By Belinda Schwehr
These questions have been raised with Belinda through her legal training sessions and webinars.
The legal problem
What is the legal problem, in a nutshell, concerning deprivations of liberty outside the DoLS framework?
In settings such as supported living, Shared Lives houses, children’s homes and residential schools, and maybe even in day care, the State (in the shape of social services and the NHS), will often and inevitably be depriving incapacitated people of their liberty. This will typically be justifiable and prudent, in terms of an appropriate regime of care, albeit one amounting to a state of confinement for a non-negligible period of time, and in a planned way, rather than in an emergency.
Human rights law holds that this conduct, if imputable to the State, is only lawful if certain procedural safeguards are available in the national law of the signatory country. But in England and Wales, the Deprivation of Liberty Safeguards (DoLS) have only ever covered care homes and hospitals. While it’s true that nobody’s likely to sue the provider or the purchaser if the person’s relatives or supporters are in favour of the regime – and they will be, of course, if the regime is benign – that makes no difference to the illegality of the conduct. In some cases where it’s happening, the regime may actually be substantively unnecessary or disproportionate. It may be being done to someone who does not actually lack mental capacity, but who can’t do anything about their effective imprisonment, without help.
Since the landmark Cheshire West judgment in March 2014, the concept of what sort of care regimes amount to deprivation of liberty, and therefore need legal scrutiny to be lawful, has been markedly broadened. This means that the rather limited DoLS regime is proving unworkable and councils can’t afford the fees or the work involved in getting people who fall outside the remit of DoLS to the Court of Protection for the necessary individual welfare orders.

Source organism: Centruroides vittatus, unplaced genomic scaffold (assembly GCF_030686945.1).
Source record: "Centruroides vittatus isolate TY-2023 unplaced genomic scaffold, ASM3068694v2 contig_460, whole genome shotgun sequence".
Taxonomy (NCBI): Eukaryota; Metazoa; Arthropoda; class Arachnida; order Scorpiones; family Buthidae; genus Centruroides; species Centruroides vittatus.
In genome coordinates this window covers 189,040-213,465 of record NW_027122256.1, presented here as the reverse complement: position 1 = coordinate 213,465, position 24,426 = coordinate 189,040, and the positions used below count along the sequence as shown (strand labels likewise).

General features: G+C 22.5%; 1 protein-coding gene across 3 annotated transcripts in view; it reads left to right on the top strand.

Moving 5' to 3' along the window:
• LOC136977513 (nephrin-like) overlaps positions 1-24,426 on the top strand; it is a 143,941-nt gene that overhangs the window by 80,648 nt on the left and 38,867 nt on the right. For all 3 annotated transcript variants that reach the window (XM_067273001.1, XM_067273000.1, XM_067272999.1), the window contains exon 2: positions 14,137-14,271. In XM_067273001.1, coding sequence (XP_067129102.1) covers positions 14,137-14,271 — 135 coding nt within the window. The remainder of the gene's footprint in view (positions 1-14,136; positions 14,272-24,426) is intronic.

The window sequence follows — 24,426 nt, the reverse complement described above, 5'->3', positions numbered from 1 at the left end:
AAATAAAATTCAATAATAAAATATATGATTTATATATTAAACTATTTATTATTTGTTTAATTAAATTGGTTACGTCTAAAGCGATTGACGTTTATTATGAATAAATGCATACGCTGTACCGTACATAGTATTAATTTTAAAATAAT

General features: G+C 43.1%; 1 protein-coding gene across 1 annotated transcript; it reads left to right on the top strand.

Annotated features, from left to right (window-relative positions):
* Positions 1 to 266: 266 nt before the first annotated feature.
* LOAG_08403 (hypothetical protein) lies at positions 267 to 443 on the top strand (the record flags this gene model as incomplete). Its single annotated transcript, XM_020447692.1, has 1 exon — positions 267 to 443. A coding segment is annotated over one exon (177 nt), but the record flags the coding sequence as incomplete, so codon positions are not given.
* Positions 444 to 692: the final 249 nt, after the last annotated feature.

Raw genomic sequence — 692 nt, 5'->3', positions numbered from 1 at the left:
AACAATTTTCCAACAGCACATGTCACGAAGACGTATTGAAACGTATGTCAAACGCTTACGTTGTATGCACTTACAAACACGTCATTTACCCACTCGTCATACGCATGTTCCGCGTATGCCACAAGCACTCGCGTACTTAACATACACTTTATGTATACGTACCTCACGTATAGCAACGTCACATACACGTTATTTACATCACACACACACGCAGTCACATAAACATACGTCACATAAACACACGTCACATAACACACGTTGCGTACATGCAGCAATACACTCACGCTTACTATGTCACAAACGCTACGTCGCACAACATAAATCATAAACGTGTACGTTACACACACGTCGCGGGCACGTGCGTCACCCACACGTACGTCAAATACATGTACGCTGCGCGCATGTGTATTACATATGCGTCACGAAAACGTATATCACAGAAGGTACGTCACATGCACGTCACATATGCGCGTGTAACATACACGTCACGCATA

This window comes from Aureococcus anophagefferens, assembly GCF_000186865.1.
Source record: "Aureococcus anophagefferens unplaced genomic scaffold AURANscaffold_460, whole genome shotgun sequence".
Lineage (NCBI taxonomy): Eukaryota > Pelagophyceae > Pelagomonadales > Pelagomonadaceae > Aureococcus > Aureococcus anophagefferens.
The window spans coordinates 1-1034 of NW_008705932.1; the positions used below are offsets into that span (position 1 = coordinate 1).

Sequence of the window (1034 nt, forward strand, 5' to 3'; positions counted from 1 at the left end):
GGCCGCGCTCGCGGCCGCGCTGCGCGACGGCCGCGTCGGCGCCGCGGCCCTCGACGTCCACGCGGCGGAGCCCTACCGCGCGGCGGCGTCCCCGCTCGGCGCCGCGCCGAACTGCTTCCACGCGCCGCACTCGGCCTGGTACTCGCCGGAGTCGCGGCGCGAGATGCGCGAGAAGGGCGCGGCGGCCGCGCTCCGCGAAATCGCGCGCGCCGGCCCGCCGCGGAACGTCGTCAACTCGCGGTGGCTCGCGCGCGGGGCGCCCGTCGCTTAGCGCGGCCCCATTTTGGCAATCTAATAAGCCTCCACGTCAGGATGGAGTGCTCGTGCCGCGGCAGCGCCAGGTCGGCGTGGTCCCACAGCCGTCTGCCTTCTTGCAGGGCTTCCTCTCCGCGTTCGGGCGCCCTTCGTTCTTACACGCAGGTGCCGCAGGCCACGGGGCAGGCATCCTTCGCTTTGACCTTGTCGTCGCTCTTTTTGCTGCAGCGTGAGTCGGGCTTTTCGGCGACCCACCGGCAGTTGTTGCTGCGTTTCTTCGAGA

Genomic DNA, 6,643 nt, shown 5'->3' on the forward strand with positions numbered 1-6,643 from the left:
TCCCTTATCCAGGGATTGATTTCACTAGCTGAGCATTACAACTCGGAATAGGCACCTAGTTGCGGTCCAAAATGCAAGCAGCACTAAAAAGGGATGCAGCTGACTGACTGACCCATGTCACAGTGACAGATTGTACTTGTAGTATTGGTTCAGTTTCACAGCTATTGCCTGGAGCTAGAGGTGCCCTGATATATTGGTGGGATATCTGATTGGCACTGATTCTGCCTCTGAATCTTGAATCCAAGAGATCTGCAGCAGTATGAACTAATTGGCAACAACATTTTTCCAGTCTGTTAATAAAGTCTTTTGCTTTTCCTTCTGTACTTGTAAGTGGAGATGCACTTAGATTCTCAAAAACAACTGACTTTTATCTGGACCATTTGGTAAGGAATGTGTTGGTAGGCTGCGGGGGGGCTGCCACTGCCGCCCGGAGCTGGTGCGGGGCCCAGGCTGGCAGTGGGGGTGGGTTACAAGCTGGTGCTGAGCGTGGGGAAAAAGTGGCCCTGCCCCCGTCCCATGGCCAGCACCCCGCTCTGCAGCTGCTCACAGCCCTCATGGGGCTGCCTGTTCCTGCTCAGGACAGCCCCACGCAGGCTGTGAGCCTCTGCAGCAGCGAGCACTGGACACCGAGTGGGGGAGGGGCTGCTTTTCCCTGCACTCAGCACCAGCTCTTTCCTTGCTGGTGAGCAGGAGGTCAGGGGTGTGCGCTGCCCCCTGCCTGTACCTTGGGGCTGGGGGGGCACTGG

Risk of damages
Are councils and providers at risk of damages claims if they do nothing about the ‘formal’ legal requirements for scrutiny?
Yes. Although the Court of Protection has jurisdiction to condone technical wrongdoing and will do so if there is nothing shockingly ignorant or cynical about it, there is no presumption that it will always see the conduct as benign.
The judge in the case of Essex Council v RF, PN, JN & CP , who found the council had unlawfully deprived a 91-year-old man of his liberty, noted the important difference between ‘procedural’ and ‘substantive’ breaches of the right to liberty. In the case of a procedural breach, the authority’s failure to secure authorisation for the deprivation of liberty or provide a review of the detention would have made no difference to P’s living or care arrangements; in the case of a substantive breach P would not have been detained, if the authority had acted lawfully. The level of damages for substantive breaches of the right to liberty is between £3,000 and £4,000 per month.